In fashion, the Amish famously favor black.
But when it comes to Amish business enterprises, Meet the Amish Makers, a new lineup of tours offered through the Elkhart County, Indiana CVB, demonstrates that the Amish economy is far more colorful than its clothing.
The new tours focus on Amish farmers and makers in and around Nappanee. Led by a knowledgeable step-on guide, the tours vary in theme and format.
Some are behind-the-scenes looks at Amish life; some are participatory; others are traditional stops, focused on shopping and dining.
Tours are flexible — a group can do one stop or string together several for a multiday visit and spend a night or two at the Das Dutchman Essenhaus, the northern Indiana county’s most group friendly accommodation, where restaurant tables are laden with bowls of steaming noodles and juicy pies and quilts warm the foot of guest beds.
Here’s a sampling of the new tours.
Milk and apple cider anyone?
In the age of robotic milking, meet an Amish family that runs a dairy without electricity. The young farmer shares how an orchard has allowed his family to grow its income. A trip to this farm is all about the senses: smells of hay and cider, the feel of satiny cow noses and tastes of caramel apple fritters served by sweet Amish children.
At a Mennonite farm, groups can pet, feed and snap selfies of camels whose milk becomes lotions and soaps.
Crafting vehicles for the hereafter
Amish don’t visit the Ford dealership or the funeral home; instead, they make their own vehicles and caskets. Meet carriage and coffin makers on tours that spotlight skilled Amish craftsmen. And don’t worry. A visit with the casketmaker is far from macabre thanks to his gift for finding humor in an often-avoided subject and his colorful recounting of Amish cultural traditions.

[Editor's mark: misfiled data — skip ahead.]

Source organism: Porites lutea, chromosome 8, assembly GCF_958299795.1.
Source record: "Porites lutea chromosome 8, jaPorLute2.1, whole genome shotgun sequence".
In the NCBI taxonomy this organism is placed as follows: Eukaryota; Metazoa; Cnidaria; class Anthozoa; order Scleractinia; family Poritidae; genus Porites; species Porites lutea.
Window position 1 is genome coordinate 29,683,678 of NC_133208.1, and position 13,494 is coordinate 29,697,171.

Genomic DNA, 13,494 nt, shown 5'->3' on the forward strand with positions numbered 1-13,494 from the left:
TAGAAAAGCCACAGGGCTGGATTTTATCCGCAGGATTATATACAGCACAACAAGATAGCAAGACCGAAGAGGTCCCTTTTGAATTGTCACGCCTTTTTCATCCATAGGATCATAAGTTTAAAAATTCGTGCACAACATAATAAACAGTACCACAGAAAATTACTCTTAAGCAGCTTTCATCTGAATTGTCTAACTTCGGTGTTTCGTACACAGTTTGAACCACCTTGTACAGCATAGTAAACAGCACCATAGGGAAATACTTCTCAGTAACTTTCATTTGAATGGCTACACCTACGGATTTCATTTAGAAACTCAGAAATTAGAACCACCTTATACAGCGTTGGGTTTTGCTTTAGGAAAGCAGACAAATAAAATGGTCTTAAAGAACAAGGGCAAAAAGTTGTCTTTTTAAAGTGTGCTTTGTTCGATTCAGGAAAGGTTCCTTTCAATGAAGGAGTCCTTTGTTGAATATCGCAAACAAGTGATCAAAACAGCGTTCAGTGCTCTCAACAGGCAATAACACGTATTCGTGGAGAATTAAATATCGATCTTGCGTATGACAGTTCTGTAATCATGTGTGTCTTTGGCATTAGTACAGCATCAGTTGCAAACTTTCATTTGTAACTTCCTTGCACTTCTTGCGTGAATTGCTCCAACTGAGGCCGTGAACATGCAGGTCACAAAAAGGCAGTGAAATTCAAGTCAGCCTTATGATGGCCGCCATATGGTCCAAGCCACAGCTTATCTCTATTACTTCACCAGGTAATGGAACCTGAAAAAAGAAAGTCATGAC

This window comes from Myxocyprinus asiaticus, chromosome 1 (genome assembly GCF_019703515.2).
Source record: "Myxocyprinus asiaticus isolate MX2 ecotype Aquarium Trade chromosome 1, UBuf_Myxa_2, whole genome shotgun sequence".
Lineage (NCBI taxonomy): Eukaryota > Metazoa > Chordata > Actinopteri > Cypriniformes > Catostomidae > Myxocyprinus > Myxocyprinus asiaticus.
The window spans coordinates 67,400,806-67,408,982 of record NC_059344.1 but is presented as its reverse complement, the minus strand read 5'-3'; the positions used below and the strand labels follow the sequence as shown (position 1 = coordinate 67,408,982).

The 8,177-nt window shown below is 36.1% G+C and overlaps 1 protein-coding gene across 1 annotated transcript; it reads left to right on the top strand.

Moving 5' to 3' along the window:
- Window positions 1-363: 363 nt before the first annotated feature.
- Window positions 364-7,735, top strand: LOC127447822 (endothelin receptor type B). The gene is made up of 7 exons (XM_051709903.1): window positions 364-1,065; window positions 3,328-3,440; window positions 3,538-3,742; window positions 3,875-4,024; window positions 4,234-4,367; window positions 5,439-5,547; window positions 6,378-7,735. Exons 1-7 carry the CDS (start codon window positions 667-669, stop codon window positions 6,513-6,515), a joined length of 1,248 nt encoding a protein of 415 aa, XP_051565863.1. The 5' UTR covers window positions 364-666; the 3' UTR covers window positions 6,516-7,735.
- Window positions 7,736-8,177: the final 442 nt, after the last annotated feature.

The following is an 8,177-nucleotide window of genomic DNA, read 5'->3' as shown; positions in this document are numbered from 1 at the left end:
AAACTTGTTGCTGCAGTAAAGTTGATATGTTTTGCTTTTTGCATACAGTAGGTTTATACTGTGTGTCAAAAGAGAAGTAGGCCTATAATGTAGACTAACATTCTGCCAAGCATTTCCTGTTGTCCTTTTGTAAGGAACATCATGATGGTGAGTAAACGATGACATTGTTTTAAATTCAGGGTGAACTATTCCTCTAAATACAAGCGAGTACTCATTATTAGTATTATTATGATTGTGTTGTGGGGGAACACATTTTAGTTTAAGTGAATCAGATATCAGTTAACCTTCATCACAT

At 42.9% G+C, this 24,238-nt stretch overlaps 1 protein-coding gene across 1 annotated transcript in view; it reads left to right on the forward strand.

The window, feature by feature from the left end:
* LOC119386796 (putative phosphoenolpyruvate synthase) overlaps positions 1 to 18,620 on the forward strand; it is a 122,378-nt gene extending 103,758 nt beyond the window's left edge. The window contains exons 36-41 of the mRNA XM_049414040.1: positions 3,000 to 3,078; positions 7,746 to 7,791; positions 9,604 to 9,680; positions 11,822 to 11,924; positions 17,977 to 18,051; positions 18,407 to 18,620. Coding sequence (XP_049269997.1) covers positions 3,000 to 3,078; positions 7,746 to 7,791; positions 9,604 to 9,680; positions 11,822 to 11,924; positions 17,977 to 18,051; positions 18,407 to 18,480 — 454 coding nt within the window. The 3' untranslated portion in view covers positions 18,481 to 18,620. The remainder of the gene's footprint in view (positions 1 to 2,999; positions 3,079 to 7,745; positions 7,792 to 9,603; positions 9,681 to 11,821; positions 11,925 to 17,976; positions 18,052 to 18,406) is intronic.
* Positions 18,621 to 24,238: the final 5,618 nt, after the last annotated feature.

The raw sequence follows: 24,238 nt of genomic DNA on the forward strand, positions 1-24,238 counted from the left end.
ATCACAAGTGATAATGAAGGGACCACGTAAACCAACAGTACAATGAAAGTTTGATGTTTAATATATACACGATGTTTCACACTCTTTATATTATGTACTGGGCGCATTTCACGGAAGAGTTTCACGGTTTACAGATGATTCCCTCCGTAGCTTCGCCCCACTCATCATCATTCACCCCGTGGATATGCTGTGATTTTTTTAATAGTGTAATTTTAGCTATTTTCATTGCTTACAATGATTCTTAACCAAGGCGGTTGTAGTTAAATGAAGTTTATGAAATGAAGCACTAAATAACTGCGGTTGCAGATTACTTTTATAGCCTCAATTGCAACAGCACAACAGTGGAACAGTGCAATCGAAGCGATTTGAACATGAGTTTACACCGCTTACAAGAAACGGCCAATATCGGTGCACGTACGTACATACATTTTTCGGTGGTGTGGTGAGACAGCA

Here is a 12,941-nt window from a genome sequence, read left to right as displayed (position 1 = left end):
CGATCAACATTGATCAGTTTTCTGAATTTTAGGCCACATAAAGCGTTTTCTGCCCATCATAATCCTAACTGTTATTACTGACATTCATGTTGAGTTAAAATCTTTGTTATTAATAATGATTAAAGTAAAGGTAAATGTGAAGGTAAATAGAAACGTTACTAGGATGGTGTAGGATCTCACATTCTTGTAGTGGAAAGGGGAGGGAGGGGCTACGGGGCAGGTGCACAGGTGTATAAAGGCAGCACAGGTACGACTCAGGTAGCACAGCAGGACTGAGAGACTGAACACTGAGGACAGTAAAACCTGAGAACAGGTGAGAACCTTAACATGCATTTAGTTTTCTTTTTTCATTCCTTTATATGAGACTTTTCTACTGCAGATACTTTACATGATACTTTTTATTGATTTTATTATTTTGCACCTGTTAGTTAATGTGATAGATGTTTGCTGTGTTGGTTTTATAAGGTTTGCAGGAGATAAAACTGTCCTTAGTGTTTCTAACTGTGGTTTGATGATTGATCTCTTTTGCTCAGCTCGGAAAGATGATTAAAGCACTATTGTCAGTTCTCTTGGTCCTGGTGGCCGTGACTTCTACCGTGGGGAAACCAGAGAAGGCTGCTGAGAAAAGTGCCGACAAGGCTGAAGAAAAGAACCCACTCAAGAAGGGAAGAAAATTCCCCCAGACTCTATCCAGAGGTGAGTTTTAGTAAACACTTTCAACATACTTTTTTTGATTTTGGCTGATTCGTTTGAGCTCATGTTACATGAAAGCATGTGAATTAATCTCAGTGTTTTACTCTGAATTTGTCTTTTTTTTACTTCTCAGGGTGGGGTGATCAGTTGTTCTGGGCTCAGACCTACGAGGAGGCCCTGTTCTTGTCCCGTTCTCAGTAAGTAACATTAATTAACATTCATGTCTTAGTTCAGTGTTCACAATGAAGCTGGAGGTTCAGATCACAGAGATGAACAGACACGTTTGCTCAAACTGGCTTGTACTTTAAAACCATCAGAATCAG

Say cheese — 80 kinds — in Rentown
Rentown is tiny — three to four buildings in the middle of farm fields — but it’s a big draw, home to an Amish bulk store that locals call “the Cheese Place” and others describe as an Amish version of Walmart. The store’s 80 varieties of cheese inspire tastings that can be expanded to include sausages, doughnuts and jams and jellies. Leave time for shopping at Rentown’s other Amish shops.
Meals to sate farmhand-size appetites
Come hungry because the Thresher’s Lunch served to groups at an Amish farmhouse was originally designed for hard-working farmhands. Put a sweet ending on this experience with a cooking demonstration by an Amish baker who shares the secrets of her sweet cinnamon rolls while the audience enjoys sweet rolls with coffee. She even packs up rolls for the road.
Build a day around Hoosier Cabinet history
Nappanee is home to the Hoosier Cabinet, a handsome standalone kitchen cabinet popular in mid-20th century kitchens. Frank Sinatra owned one. So did John F. Kennedy. Learn more about the cabinet’s history at a small, but growing museum, housed in Coppes Commons, a former cabinet factory that’s now a huge shopping complex. Five years ago, the museum had two cabinets; today, more than 50.
To add a hands-on activity, have a local artist show groups how to paint their own Hoosier cabinet door using themed stencils. Or take a tour of one of two modern kitchen cabinet manufacturers that churn out cabinetry with a mostly Amish workforce known for its wood working finesse.
For more information:
800-262-8161 or 574-903-1148 (call/text)